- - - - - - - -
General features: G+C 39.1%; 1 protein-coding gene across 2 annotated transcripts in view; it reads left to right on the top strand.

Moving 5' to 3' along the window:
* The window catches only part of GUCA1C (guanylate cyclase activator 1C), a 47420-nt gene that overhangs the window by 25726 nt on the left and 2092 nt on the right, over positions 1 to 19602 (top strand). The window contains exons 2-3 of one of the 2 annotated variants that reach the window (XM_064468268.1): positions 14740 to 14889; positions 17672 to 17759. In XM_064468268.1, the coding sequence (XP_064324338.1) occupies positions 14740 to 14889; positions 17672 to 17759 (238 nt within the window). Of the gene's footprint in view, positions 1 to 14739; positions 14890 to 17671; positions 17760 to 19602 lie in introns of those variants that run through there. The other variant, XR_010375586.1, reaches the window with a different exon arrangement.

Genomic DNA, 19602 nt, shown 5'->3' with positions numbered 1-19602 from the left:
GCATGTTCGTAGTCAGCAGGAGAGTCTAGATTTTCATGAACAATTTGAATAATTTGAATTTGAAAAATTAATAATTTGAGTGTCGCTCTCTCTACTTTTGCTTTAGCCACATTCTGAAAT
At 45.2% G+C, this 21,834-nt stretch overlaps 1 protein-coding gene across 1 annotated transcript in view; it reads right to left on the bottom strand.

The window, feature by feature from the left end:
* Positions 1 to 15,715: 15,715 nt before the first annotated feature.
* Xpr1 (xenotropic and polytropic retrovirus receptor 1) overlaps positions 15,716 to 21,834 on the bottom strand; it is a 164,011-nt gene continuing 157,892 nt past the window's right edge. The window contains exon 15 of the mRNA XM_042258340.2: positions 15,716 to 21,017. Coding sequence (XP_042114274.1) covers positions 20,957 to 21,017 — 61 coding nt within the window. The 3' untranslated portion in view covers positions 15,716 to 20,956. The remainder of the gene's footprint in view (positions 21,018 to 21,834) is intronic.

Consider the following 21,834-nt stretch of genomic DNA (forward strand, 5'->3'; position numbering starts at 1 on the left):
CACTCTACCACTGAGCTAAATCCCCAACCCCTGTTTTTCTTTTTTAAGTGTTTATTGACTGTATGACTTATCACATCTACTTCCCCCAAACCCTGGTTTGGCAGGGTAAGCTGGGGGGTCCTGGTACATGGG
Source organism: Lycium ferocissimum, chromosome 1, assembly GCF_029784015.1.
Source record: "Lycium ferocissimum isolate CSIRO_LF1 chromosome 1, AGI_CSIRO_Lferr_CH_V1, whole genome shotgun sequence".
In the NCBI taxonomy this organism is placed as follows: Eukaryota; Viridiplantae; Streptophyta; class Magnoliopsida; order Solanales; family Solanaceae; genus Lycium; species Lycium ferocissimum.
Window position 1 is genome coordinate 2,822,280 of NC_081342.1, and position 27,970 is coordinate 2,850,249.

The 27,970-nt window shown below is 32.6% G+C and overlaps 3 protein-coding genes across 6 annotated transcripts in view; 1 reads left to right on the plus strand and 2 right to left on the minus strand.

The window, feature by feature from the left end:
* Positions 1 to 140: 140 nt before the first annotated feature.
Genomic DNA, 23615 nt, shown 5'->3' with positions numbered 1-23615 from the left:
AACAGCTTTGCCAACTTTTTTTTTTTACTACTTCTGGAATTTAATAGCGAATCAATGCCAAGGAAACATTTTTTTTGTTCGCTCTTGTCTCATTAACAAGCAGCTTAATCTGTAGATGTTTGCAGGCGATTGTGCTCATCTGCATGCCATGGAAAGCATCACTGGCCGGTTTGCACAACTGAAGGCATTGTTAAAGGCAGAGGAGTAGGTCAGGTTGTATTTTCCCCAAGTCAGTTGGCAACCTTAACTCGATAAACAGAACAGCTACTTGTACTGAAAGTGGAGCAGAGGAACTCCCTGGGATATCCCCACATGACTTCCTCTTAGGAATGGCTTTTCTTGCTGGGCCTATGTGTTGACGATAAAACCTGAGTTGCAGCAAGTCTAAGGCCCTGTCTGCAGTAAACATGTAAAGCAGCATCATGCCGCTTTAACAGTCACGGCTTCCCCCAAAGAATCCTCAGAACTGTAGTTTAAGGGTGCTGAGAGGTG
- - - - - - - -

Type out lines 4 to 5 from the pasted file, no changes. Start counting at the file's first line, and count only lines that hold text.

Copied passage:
Genomic DNA, 19602 nt, shown 5'->3' with positions numbered 1-19602 from the left:
GCATGTTCGTAGTCAGCAGGAGAGTCTAGATTTTCATGAACAATTTGAATAATTTGAATTTGAAAAATTAATAATTTGAGTGTCGCTCTCTCTACTTTTGCTTTAGCCACATTCTGAAAT